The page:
She unclasped her hands from behind her head, and looked at him meditatively.
“Isn’t that perhaps the reason?”
“For their great influence; that they make themselves so rare.”
He coloured a little, stared at her—and suddenly felt the penetration of the remark. At a stroke she had pricked the van der Luydens and they collapsed. He laughed, and sacrificed them.
Nastasia brought the tea, with handleless Japanese cups and little covered dishes, placing the tray on a low table.
“But you’ll explain these things to me—you’ll tell me all I ought to know,” Madame Olenska continued, leaning forward to hand him his cup.
“It’s you who are telling me; opening my eyes to things I’d looked at so long that I’d ceased to see them.”
She detached a small gold cigarette-case from one of her bracelets, held it out to him, and took a cigarette herself. On the chimney were long spills for lighting them.
“Ah, then we can both help each other. But I want help so much more. You must tell me just what to do.”
It was on the tip of his tongue to reply: “Don’t be seen driving about the streets with Beaufort—” but he was being too deeply drawn into the atmosphere of the room, which was her atmosphere, and to give advice of that sort would have been like telling some one who was bargaining for attar-of-roses in Samarkand that one should always be provided with arctics for a New York winter. New York seemed much farther off than Samarkand, and if they were indeed to help each other she was rendering what might prove the first of their mutual services by making him look at his native city objectively. Viewed thus, as through the wrong end of a telescope, it looked disconcertingly small and distant; but then from Samarkand it would.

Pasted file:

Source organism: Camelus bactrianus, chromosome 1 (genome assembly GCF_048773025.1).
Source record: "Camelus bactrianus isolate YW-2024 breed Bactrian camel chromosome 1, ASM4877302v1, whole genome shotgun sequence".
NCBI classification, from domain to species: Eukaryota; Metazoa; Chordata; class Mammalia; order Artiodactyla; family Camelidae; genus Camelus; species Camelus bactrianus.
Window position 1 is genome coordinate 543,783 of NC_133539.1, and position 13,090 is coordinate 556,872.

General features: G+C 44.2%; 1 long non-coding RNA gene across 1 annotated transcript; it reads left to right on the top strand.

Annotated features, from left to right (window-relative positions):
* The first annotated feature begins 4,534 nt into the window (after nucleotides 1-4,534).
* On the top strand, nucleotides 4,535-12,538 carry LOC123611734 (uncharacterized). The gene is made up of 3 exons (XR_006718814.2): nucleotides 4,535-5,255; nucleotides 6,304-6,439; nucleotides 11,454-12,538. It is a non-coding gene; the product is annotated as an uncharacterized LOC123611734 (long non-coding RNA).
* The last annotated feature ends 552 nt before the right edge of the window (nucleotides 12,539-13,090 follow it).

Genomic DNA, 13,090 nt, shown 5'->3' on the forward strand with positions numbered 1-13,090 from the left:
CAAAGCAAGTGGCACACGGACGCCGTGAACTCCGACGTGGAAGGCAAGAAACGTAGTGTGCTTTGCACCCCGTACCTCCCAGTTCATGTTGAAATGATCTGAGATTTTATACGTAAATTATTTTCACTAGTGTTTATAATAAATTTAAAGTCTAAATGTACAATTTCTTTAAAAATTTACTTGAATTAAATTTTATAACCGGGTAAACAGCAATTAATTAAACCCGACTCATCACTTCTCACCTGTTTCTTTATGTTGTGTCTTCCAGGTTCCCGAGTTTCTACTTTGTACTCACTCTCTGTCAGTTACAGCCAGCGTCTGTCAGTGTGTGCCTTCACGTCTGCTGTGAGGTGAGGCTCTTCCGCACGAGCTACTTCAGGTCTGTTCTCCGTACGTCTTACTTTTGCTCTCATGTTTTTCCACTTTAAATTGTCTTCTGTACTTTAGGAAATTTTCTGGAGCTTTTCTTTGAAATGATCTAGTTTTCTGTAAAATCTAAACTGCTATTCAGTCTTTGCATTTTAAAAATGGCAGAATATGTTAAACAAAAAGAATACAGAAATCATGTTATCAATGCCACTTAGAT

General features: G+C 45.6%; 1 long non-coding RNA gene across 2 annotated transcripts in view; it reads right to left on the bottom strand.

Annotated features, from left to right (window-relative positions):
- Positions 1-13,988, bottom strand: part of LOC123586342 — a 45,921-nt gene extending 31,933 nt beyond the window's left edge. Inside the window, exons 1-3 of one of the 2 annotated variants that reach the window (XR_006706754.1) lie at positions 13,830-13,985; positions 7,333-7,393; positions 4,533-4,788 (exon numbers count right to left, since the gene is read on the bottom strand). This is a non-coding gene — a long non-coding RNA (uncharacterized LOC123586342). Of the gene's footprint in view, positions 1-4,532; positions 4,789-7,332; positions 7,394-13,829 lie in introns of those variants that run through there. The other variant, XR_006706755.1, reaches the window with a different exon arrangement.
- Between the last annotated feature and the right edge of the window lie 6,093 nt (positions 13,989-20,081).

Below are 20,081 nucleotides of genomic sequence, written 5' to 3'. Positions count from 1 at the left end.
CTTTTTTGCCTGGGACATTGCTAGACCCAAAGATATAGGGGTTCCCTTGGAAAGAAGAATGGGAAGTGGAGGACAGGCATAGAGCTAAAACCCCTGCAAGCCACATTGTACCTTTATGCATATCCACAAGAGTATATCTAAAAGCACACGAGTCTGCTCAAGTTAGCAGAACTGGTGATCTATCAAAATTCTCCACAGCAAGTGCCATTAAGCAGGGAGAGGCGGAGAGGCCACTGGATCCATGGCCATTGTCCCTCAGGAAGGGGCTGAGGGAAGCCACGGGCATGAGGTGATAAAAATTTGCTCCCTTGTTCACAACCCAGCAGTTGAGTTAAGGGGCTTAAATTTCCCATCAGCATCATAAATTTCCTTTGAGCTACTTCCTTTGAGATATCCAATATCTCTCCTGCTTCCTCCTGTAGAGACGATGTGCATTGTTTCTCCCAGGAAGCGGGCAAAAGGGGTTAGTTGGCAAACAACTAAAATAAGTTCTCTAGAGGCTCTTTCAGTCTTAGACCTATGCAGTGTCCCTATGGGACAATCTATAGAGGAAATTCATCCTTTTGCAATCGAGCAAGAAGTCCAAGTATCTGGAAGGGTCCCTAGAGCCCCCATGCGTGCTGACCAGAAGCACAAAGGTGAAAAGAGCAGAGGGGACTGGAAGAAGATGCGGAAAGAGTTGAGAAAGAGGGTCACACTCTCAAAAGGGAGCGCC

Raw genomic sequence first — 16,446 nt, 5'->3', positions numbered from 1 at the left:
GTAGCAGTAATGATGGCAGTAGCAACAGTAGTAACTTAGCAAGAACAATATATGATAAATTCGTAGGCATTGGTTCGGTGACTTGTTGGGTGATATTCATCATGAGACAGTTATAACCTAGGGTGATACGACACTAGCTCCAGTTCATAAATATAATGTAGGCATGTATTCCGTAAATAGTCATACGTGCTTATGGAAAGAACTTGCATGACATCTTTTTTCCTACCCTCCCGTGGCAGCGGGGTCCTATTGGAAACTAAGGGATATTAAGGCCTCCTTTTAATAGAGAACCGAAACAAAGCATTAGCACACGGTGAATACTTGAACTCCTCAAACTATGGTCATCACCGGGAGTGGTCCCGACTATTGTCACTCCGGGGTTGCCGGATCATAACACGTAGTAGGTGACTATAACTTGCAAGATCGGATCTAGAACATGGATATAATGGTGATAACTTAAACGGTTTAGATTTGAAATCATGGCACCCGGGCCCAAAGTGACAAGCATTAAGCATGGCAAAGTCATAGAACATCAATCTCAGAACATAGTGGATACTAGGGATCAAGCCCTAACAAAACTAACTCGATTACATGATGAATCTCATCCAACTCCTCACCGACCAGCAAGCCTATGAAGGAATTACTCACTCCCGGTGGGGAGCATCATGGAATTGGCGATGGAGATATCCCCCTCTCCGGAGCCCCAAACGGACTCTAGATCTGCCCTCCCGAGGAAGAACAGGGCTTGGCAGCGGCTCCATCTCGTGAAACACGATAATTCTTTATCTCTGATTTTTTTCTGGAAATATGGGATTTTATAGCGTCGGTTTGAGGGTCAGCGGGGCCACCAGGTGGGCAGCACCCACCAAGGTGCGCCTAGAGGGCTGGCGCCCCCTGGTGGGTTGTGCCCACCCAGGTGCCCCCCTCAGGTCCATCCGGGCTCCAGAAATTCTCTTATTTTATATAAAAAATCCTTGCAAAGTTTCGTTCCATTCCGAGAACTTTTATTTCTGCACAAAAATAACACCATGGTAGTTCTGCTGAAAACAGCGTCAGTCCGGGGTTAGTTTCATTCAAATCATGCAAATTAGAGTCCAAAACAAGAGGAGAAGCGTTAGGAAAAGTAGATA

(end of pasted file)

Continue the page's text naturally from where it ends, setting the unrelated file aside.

A flame darted from the logs and she bent over the fire, stretching her thin hands so close to it that a faint halo shone about the oval nails. The light touched to russet the rings of dark hair escaping from her braids, and made her pale face paler.
“There are plenty of people to tell you what to do,” Archer rejoined, obscurely envious of them.
“Oh—all my aunts? And my dear old Granny?” She considered the idea impartially. “They’re all a little vexed with me for setting up for myself—poor Granny especially. She wanted to keep me with her; but I had to be free—” He was impressed by this light way of speaking of the formidable Catherine, and moved by the thought of what must have given Madame Olenska this thirst for even the loneliest kind of freedom. But the idea of Beaufort gnawed him.
“I think I understand how you feel,” he said. “Still, your family can advise you; explain differences; show you the way.”
She lifted her thin black eyebrows. “Is New York such a labyrinth? I thought it so straight up and down— like Fifth Avenue. And with all the cross streets numbered!” She seemed to guess his faint disapproval of this, and added, with the rare smile that enchanted her whole face: “If you knew how I like it for just that— the straight-up-and-downness, and the big honest labels on everything!”